In order to save his family’s home, Henry boldly decided that Longleat should be the first private home to open its doors to the public. His decision caused a huge furore at the time – his peers were horrified – but proved to be the right decision. In its first year of opening to the public in 1947, Longleat took more than £16,000 (equivalent to £1.5 million today) in admissions. During the next 15 years, 600 other private homes would also open their doors to the public.
The first safari park outside Africa
The 6th Marquess was also responsible for the controversial decision in 1966 to open a safari park on the Longleat estate. The park was the first outside Africa, and made headlines around the world. It was even debated in the House of Commons. When it opened, traffic queued for four miles around the estate as eager visitors clamoured to get a glimpse of the park’s 50 lions (then the only species on offer).
In order to create the park, the Marquess instructed contractors to build new roads and fencing that together cost more than £37,000 (£1.2 million today).
Today, around 500 animals spanning more than 130 species roam the 9,000 acres surrounding Longleat house, and the safari park has become the estate’s main source of income. Visitors can rent cottages on the estate that allow them to stay at the front and centre of the safari action.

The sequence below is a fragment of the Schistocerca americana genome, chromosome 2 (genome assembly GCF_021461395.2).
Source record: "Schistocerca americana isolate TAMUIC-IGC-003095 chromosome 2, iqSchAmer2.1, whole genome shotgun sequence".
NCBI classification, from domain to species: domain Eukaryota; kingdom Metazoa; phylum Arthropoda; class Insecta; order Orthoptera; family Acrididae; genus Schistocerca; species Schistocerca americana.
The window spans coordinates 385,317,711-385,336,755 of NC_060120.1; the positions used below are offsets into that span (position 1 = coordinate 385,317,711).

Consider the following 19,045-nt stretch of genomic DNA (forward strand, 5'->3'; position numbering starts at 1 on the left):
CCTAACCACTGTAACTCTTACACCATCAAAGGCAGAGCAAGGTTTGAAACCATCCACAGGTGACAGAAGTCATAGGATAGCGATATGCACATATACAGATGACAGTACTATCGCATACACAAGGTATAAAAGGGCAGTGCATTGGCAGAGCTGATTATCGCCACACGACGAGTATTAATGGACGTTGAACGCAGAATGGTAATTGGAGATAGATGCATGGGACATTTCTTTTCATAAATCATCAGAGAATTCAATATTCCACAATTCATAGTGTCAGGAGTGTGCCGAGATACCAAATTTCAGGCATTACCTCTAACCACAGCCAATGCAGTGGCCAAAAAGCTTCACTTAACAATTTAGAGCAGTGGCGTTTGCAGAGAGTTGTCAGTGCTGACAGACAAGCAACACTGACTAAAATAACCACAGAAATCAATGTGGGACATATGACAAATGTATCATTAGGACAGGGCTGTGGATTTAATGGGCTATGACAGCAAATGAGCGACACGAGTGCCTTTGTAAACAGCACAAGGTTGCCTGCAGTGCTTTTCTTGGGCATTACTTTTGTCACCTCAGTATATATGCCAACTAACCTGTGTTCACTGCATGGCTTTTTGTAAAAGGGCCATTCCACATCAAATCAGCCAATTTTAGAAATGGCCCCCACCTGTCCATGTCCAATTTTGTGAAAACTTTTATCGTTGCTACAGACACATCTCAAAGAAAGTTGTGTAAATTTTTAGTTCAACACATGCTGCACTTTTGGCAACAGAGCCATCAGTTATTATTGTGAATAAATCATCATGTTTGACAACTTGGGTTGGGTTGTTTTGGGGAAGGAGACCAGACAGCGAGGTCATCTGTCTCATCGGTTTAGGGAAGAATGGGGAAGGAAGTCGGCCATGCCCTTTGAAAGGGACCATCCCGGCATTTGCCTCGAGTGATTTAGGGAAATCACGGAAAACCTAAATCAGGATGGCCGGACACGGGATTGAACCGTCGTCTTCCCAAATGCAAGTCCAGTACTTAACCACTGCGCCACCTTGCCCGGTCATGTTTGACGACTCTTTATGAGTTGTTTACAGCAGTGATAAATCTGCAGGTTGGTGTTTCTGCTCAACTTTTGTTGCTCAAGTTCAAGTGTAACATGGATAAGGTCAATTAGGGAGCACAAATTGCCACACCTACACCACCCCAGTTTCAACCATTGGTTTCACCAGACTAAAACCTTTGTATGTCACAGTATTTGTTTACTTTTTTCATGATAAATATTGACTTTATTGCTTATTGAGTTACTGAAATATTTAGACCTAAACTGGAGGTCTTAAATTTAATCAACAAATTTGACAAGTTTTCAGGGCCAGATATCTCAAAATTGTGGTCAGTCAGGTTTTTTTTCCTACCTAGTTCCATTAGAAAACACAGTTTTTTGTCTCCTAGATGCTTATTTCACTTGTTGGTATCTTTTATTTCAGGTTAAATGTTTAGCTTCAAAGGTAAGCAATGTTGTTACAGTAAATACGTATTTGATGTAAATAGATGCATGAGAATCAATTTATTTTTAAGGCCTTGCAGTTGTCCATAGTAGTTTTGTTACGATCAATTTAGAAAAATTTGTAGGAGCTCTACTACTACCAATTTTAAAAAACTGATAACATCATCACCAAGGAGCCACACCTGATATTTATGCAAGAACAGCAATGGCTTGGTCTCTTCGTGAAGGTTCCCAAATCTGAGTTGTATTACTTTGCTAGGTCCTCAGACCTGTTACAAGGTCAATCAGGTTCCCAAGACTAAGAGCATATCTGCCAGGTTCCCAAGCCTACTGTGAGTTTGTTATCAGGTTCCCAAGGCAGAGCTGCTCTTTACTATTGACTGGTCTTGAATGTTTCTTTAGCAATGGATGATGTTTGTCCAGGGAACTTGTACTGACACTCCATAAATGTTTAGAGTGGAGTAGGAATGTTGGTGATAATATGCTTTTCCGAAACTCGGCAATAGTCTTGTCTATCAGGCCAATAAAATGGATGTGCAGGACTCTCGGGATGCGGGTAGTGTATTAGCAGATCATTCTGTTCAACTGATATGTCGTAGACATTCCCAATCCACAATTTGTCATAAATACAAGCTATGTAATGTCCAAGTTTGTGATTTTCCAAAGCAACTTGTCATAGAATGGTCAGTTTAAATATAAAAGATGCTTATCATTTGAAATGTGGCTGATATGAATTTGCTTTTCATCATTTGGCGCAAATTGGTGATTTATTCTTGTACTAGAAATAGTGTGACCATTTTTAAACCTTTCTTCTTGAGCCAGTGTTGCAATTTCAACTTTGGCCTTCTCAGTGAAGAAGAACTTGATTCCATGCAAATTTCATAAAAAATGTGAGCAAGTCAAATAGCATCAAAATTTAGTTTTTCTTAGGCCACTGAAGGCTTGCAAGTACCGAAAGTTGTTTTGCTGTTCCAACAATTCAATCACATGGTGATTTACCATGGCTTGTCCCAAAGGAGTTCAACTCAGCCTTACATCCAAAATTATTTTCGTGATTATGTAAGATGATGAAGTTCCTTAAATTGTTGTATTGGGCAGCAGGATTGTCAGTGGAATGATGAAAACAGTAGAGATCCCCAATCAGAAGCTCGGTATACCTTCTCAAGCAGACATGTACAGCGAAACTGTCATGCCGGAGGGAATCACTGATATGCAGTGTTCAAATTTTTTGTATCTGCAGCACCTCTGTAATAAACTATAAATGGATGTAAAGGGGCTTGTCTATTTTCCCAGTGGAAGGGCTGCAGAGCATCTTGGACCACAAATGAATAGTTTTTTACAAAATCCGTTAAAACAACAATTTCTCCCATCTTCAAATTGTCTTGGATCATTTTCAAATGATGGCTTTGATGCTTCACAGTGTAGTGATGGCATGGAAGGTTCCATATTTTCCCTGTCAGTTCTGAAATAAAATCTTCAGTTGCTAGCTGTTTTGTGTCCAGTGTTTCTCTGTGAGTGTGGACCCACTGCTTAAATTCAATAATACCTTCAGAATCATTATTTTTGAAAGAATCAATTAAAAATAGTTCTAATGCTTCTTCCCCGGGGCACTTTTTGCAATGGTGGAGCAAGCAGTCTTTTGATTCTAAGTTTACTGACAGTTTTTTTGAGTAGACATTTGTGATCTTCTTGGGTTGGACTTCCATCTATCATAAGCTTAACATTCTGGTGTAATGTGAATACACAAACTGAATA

Today, Longleat House continues to draw in the visitors. The estate is owned by the 7th Marquess of Bath, Alexander Thynn, while the house, grounds and safari park are run by his son Ceawlin and Ceawlin’s wife, Lady Emma.
The 7th Marquess has made his own mark on Longleat, painting the majority of the rooms in the private wings with his own blend of oil paint and sawdust to create a unique three-dimensional stucco effect, and designing several mazes which now occupy the grounds.
The house is full of antiques and important artefacts from history, including the waistcoat worn by King Charles I at his execution in 1649, which is on display in the Great Hall. The house has one of the largest private collections of books in Europe, with more than 40,000 across its seven libraries.
The ceilings of the house are adorned with ornate paintings and, in the Great Hall, are two moving portraits. The paintings show the 2nd Viscount Weymouth, Thomas Thynne, and his wife Louisa Carteret arguing about the mysterious death of her manservant. The story goes that the 2nd Viscount was jealous of the handsome manservant, who was a favourite of his beautiful wife, and believed rumours that the pair were having an affair. He had the manservant thrown down the stairs, breaking his neck and killing him, but didn’t tell his wife. To this day – it is said – her ghostly vision roams the passages of the house looking for her lover.
For more information on Longleat House, visit www.longleat.co.uk